Sex differences in mixed neuropathologies in community-dwelling older adults

Brain Res. 2019 Sep 15:1719:11-16. doi: 10.1016/j.brainres.2019.05.028. Epub 2019 May 22.


Alzheimer's dementia is the leading cause of dementia in older adults and women are disproportionately burdened. It is increasingly recognized that dementia in older persons is related to the co-occurrence of mixed pathologies in the brain, but few studies have examined whether the frequency of common pathologies vary by sex. We examined the frequency of the most common mixed pathologies that underlie Alzheimer's dementia in aging, including Alzheimer's disease (AD) in combination with Lewy Bodies, cerebrovascular disease (CVD) pathology, or TDP-43/Hippocampal sclerosis, and determined whether the patterns differed for women and men in a combined cohort of over 1500 older community-dwelling adults. We found in separate models that women were significantly more likely to have AD and CVD pathology than men, and men were more likely to have "pure" Lewy Body disease, in models adjusted for age at death, education, race, and the APOE-e4 allele. Although AD with TDP-43/Hippocampal sclerosis pathology was greater in number in women than men, the difference was not significant after adjustments for age at death and other confounders. Together these findings suggest sex differences in mixed pathology, specifically AD with CVD in older adults from the community.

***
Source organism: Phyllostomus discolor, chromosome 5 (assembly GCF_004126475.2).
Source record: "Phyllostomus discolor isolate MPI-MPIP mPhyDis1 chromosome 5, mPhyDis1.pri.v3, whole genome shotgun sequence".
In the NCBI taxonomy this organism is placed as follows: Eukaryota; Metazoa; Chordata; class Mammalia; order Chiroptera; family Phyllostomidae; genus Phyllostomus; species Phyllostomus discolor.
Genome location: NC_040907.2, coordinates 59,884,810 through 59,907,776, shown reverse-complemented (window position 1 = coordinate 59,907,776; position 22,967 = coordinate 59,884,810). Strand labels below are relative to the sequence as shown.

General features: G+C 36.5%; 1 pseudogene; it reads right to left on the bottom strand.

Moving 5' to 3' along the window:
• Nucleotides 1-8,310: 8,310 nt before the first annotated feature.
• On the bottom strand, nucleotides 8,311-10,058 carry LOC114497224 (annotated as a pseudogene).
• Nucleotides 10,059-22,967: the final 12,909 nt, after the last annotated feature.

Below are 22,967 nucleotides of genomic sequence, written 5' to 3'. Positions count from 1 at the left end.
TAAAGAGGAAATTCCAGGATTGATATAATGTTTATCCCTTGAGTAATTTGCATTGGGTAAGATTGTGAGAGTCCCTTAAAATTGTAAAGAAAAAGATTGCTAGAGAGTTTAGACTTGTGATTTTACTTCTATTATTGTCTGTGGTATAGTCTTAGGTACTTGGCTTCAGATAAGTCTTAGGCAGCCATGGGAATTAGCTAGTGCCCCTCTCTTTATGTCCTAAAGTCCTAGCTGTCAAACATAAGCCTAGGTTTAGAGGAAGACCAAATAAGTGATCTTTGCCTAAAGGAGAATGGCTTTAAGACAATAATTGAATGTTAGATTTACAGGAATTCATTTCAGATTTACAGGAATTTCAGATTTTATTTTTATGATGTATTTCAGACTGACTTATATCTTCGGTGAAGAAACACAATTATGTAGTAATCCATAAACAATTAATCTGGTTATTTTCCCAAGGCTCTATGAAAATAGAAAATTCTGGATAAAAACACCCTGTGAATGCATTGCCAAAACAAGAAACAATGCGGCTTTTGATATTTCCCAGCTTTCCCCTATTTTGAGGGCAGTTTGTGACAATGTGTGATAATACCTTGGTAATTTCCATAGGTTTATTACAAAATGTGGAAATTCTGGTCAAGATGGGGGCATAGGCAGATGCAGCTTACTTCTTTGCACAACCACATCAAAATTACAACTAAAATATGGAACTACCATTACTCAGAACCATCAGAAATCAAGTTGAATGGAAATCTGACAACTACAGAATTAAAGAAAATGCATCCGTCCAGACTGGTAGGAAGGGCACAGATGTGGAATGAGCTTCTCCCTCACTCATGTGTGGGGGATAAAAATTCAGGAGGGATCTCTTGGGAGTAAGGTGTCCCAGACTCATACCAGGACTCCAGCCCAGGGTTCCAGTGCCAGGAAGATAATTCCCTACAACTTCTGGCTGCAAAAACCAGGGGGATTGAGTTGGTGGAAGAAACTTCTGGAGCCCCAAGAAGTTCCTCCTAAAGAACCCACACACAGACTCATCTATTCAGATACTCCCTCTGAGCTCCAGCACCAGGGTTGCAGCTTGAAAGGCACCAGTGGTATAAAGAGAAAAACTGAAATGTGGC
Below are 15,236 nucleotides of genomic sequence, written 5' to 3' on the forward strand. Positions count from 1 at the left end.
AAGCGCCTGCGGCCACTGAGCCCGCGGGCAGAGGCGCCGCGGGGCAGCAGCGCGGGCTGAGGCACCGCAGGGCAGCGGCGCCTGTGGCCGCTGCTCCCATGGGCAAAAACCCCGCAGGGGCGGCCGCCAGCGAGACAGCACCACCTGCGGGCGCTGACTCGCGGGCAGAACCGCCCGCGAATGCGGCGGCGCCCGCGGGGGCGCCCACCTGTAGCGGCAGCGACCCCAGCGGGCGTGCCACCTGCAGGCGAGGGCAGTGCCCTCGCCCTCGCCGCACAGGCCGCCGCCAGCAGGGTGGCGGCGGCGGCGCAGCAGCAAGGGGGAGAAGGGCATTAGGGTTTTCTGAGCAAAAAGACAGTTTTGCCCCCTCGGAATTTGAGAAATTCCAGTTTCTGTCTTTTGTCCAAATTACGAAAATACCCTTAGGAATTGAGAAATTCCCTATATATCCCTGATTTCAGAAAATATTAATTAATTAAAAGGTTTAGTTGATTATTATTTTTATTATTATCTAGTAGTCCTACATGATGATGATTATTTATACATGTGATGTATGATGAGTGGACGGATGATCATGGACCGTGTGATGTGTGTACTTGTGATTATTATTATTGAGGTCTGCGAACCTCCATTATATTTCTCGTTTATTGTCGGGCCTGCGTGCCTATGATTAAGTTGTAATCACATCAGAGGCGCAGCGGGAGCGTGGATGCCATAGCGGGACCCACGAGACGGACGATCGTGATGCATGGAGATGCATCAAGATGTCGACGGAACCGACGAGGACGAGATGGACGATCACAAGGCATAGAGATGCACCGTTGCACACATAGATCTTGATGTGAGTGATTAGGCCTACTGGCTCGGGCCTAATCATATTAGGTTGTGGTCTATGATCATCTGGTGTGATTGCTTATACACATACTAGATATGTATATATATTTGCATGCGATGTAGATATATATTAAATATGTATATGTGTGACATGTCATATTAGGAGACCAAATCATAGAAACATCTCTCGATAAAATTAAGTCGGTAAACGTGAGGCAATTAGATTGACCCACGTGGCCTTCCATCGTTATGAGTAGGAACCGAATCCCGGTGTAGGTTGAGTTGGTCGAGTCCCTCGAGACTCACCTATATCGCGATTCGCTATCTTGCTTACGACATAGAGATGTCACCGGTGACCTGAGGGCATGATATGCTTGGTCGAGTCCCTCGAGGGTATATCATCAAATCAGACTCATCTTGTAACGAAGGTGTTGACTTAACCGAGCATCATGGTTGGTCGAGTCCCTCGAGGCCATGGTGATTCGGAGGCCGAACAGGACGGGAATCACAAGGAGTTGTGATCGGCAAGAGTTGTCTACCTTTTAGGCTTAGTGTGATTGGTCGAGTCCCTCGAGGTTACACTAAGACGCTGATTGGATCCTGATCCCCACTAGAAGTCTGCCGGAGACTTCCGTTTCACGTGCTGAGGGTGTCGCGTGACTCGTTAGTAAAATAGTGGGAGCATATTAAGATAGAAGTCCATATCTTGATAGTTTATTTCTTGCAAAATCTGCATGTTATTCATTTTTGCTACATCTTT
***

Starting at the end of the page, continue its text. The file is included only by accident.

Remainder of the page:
Keywords: Alzhiemer's disease; Community-dwelling; Mixed pathology; Sex differences.

Publication types

  • Research Support, N.I.H., Extramural
  • Research Support, Non-U.S. Gov't
  • Review

MeSH terms

  • Aged
  • Aged, 80 and over
  • Aging / pathology*
  • Aging / physiology
  • Alzheimer Disease / pathology
  • Brain / pathology
  • Cerebrovascular Disorders / pathology
  • Cohort Studies
  • Dementia / epidemiology
  • Dementia / pathology*
  • Female
  • Humans
  • Independent Living
  • Lewy Bodies / pathology
  • Lewy Body Disease / pathology
  • Male
  • Neuropathology / methods
  • Sex Characteristics*